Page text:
Having established that point, I want to ask my three questions again since I don’t think they’ve actually been answered. My first question was whether the PSR can be justified and what provides justification for it. G.R. answered that that all explanations simply involve a chain of causality and to not explain something is by definition ‘irrational’. But I think this is begging the question. If we define ‘rationality’ as ‘seeking to explain events’ then it is ‘irrational’ if we claim an event cannot be explained. But we still have not proved or justified the assumption that all events can actually be explained! We have just defined this position as ‘irrational’! I think Holo’s response actually supports this idea because he states that “First Principle neither require proof nor can they be “proven.” ” Again, I think this fits my point. He’s not exactly begging the question. He’s just saying that the PSR is a ‘First Principle’ which cannot be proven (or justified?).

    But here I think I see a major mistake. Holo says: “Example: if you try to deny to the Principle of Non-Contradiction, you appeal to it; if you try to deny the PSR, you not only appeal to it (putting to rest your “human nature” issue) but you destroy science (knowledge through causes).” But if you look closely, these two examples are not the same. To deny the principle of non-contradiction or logic is _self-refuting_. But to deny the PSR “destroys science”; that’s not the same thing as being self-refuting! Moreover, the PSR as Holo has been using it needs to apply to _everything_, microscopic events as well as macroscopic events as well as non-physical entities, to justify his claim that the CI is ‘rubbish’. I am asking in particular whether we must hold to the _univesality_ of the PSR. In other words, a physicst who holds to CI might still hold to the PSR, just not universally. He would say “Some things have explanations; just not all things.” For instance, I could claim that red ping pong balls pop into existence uncaused on Mars, but all other events have explanations. That’s obviously crazy, but I don’t see how it is self-refuting. Can someone explain how?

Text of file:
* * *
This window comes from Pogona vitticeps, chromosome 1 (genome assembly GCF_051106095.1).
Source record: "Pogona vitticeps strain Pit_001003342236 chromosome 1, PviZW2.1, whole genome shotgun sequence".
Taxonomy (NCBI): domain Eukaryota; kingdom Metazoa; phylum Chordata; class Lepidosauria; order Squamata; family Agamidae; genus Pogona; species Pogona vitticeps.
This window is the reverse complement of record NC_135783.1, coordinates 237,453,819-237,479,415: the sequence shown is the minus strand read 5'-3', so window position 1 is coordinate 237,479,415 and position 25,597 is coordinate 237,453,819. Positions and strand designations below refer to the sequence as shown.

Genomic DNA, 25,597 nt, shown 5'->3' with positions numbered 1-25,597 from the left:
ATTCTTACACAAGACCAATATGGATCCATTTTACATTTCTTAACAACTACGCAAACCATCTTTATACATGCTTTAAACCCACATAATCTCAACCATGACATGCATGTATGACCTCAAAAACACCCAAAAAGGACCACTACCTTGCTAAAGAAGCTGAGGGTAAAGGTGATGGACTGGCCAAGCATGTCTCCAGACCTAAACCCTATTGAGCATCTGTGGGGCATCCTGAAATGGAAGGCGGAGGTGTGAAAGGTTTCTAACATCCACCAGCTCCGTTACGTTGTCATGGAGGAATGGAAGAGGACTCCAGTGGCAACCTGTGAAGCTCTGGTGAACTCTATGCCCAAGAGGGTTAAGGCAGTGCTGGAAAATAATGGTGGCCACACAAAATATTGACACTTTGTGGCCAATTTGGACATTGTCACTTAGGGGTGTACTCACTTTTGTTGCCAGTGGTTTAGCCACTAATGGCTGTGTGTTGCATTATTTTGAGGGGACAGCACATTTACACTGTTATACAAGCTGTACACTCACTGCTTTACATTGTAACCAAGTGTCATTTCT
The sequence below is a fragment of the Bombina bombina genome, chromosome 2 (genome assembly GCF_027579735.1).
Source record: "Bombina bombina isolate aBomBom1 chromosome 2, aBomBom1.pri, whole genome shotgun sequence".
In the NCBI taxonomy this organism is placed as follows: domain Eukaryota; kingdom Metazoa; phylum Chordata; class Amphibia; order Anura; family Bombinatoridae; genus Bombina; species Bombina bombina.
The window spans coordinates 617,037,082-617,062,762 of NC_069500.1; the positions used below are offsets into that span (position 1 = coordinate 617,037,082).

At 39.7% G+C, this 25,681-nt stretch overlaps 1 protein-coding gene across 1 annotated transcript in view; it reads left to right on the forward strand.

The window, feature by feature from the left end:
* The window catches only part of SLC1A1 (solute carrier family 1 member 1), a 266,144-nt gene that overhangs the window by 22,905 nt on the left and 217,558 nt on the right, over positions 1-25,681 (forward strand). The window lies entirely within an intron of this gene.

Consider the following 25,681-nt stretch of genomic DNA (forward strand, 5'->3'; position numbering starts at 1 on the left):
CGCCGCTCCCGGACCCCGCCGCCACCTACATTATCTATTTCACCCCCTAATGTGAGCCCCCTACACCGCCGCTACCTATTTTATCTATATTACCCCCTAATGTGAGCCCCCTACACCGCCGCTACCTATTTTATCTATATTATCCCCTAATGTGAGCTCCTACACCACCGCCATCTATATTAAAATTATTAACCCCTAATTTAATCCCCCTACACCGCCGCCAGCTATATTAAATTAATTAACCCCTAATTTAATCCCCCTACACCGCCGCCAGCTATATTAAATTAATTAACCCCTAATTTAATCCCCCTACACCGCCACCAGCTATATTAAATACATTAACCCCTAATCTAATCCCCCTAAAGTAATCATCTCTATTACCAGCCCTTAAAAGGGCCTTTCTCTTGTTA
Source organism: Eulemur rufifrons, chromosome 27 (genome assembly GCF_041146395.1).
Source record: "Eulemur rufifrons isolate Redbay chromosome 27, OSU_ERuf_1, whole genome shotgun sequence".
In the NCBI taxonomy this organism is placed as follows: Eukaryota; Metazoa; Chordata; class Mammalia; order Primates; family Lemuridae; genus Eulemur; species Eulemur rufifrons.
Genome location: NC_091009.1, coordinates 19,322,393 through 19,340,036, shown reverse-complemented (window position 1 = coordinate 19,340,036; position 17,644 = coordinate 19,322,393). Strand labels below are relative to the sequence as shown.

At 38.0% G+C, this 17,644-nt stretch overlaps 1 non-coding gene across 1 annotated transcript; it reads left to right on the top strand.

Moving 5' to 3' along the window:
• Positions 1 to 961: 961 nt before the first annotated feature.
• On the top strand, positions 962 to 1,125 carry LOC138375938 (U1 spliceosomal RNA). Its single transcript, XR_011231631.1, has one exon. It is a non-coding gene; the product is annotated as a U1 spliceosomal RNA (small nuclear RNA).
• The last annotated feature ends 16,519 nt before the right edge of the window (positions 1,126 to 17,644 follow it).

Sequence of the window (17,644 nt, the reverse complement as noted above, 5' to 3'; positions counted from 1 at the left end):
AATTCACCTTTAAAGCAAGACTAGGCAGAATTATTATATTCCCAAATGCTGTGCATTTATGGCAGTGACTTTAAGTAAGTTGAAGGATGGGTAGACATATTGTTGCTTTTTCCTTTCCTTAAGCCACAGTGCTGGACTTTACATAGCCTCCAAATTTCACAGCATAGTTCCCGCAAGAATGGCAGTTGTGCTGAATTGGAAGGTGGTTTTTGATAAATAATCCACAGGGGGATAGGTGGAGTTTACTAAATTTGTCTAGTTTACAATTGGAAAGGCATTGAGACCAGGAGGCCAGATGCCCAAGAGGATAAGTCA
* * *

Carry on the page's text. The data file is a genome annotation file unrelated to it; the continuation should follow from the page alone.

One other question is whether causality must specify a determinate effect or whether the effect can be indeterminate. This relates to my definition of the PSR as saying that every event has an explanation such that the explanation renders the effect “impossible to be otherwise” (which GR seemed to deny as the correct definition of the PSR). My understanding of causality would say A explains B only if A makes it impossible that anything other than B should occur. On the other hand, we could define a weaker form of the PSR such that A explains B even if something other than B could have occurred. So which definition of causality are we using here?

    So let me reiterate my questions:

    1a. Do we agree that the PSR is a ‘First Princple’ that cannot be proven? Can it be justified?

    1b. Can someone explain how denying the universality of the PSR is “self-refuting”?

    1c. Does A explain B if and only if A provides a reason that it is impossible for anything but B to occur? Or can A still explain B even if something other than B might have occurred.

    Once we settle these issues, I’ll turn to second question about human choices.

    -Neil

  216. Holopupenko says:

    Neil:

    Sorry, I’m not continuing. Your questions are good ones, but ones not prone to sound bites or even (sound bites)^n. I honestly apologize for any frustration this elicits. Please see my upcoming comments on the “order” thing, and step back to pay attention NOT to the immediate details I raise regarding “order,” but to the difference in language I’m using. That’s the best I can do for now: to open your eyes to the fact that there is very, very good language (actually, the science known as philosophy) for dealing with these matters… and I enjoin you to pursue studying them.

    Oh, by the way, perhaps too little too late: I apologize for my earlier tone and immoderate words.

  217. Holo, apology accepted. G.R. or Tom or anyone else, I would still be very grateful if you could answer the questions I raise, simply because I’m very interested in the answers.

  218. Holopupenko says:

    Tom:

    Do you really think the questions in your last (3rd) paragraph of comment #207 really mean anything to an atheist? I’m not trying to be funny. Sadly, the subsequent comments only bear out your suspicions regarding olegt’s game. Sigh…

    olegt’s reaction (which you’ve correctly criticized) stems from his realization that he’s cornered himself and can’t respond… and because he can’t respond, he descends to all manner of subterfuge and deflection—not good characteristics for a scientist. olegt presupposes order to do his work, yet doesn’t have a clue how to explain an ordered, consistent, predictable universe. olegt knows he can’t MES-respond (even if we accept a far distant future rain check from him to the effect that “physics will figure it out”) because such a response would be circular: the MESs “work” because there’s order; there is order because the MESs work. In other words, he’s operating like a hamster in a carousel. Sigh…